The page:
Will has been very helpful promoting stuff to do with The Yorkshire Vet, so I felt I owed him a favour, but I also love these traditional village events – this one dates back to the 1850s. As I was on duty, beeper permitting, I would be in the area during the afternoon. If I were to get a call, it wasn’t far to the surgery to stitch up an injured dog, or administer cortisone to a cat stung by a bee.
So, the horse with conjunctivitis had been treated, phone calls had been made to discuss lab results and the last consultation of the morning (a rat with an infection) had been completed. Next Stop: Burton Leonard. The first time I ever encountered this village was when I ran in their 10k race, about as many years ago.
Now, I go through the village every week – I was there on Monday, pregnancy testing cows and heifers. Saturday’s job, however, would be very different – no plastic, arm- length gloves, no wellies and no cows – but still all eyes would be on me as I pronounced my decision. It wasn’t “pregnant” or “not pregnant” but “...and the winner is…”
We all processed down the road, stopping the traffic, to tunes from Knaresborough Brass Band, before arriving at the Fancy Dress Show Ring. The first few classes were exciting enough. The Barbara Iveson Trophy, a veritable jug if ever there was one, went to the winner of The Best Dressed Pram category.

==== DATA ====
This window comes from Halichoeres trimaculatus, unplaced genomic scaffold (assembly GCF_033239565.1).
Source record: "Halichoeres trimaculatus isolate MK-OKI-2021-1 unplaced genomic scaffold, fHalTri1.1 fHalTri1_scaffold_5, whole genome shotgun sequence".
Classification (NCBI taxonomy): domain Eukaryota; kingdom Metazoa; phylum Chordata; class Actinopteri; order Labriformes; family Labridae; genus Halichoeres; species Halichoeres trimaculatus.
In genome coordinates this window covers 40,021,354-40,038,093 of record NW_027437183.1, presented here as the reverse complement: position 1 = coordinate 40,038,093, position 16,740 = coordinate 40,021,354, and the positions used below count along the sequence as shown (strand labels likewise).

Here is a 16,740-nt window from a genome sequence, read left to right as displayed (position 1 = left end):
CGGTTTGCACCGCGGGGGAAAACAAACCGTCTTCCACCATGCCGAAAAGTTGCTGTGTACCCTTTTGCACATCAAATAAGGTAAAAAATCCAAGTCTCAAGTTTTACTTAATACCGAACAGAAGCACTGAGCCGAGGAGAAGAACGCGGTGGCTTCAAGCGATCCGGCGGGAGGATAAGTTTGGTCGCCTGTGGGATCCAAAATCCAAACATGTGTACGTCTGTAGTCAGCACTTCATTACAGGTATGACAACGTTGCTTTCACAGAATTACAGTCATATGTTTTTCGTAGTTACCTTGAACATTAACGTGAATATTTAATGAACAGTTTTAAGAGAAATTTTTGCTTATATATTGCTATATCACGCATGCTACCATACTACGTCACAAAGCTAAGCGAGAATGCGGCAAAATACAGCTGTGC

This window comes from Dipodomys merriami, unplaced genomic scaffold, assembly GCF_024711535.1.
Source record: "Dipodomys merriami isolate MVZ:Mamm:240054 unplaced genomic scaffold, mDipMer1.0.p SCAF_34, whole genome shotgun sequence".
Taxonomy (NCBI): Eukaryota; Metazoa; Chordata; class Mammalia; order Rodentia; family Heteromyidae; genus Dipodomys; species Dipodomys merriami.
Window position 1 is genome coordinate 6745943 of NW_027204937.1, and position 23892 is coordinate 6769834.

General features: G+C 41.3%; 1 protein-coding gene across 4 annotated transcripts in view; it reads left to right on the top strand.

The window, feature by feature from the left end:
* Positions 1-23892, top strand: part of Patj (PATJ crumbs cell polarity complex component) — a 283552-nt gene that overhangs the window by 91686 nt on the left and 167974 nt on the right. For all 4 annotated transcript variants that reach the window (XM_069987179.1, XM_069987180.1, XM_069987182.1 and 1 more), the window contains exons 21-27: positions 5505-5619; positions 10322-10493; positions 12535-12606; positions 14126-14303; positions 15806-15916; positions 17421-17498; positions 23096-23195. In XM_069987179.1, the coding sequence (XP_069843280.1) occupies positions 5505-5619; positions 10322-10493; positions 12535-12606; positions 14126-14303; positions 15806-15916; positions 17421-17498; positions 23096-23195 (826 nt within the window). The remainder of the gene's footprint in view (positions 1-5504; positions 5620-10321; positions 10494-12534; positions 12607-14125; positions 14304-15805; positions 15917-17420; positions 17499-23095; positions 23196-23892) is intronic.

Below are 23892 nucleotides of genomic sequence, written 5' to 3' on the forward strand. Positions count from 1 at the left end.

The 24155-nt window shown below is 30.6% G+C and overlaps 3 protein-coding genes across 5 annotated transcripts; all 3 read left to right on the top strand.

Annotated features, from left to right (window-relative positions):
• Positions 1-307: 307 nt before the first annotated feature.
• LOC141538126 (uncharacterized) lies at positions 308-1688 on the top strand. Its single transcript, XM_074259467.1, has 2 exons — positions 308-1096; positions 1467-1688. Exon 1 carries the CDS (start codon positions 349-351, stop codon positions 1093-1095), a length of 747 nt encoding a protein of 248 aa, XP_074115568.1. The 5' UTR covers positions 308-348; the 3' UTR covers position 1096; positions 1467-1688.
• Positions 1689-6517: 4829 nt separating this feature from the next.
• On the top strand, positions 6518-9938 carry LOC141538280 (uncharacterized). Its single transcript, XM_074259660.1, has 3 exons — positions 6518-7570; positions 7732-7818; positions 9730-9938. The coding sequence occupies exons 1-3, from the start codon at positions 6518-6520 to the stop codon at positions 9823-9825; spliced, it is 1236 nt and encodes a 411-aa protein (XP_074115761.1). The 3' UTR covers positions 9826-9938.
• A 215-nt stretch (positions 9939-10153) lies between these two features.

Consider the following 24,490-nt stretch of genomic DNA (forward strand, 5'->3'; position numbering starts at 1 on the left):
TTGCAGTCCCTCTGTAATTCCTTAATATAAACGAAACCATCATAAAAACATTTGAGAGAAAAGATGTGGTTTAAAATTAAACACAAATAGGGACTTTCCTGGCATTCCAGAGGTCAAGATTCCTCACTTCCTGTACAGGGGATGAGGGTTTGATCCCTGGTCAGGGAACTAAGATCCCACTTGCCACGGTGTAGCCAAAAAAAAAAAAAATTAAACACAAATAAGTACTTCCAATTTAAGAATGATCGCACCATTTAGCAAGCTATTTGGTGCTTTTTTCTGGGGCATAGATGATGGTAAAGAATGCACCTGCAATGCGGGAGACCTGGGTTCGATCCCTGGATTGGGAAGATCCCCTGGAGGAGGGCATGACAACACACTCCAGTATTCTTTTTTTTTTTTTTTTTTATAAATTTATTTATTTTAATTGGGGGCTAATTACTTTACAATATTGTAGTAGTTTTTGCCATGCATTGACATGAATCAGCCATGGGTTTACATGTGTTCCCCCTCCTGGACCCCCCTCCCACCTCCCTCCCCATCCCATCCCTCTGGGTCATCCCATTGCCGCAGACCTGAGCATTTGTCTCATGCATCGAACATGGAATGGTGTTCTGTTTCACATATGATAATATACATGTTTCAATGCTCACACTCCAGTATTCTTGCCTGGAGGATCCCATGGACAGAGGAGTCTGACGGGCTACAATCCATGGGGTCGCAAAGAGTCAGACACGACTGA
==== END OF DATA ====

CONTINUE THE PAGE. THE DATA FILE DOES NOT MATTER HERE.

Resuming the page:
There were not so many entries into the Decorated Bike category (I suspected most cyclists were taking advantage of a warm, sunny Saturday and actually riding their bikes), but it got better with Mr Potatohead taking third prize in the next category, which was for Girls and Boys 2 years and under.
There was a surprise for me in the Girls and Boys 5 and 6 years category, as one contestant came dressed as me, complete with checked shirt, stethoscope and my first book (Horses, Heifers and Hairy Pigs: The Life of a Yorkshire Vet, still available in all good bookshops). Not surprisingly, he won.
After all the age group classes, up to and including Ladies and Gents, the Open Couples category came along. Now, as an outsider to the village, I had no idea what this class might entail, and my mind boggled slightly, particularly when an assistant sitting nearby whispered in my ear, “This one is for the mad people.”
The first two contestants were dressed as exact replicas of Mr and Mrs Green, of Yorkshire Vet fame. Their outfits, complete with floral dress and trainers, were perfect and their rendition was completed with a running commentary as they did a lap of the ring.
As if this wasn’t sufficient excitement for the day, the final class was a new category, specially introduced this year: The Best Dressed Pet. In a popular and closely fought class, Batman (a dachshund) and Robin (a Basset Hound) were narrowly beaten by a pair of lions. I relaxed with an ice-cream for a few moments and then my phone rang. It was back into veterinary action – a Labrador pup had eaten some poisonous berries. At last I was back into familiar territory. But not for long!
In just a few days I would be at another show – one that was just a bit bigger – in Harrogate. I would be out of my comfort zone again, up an eighty-foot pole and back on telly. But more of that next week…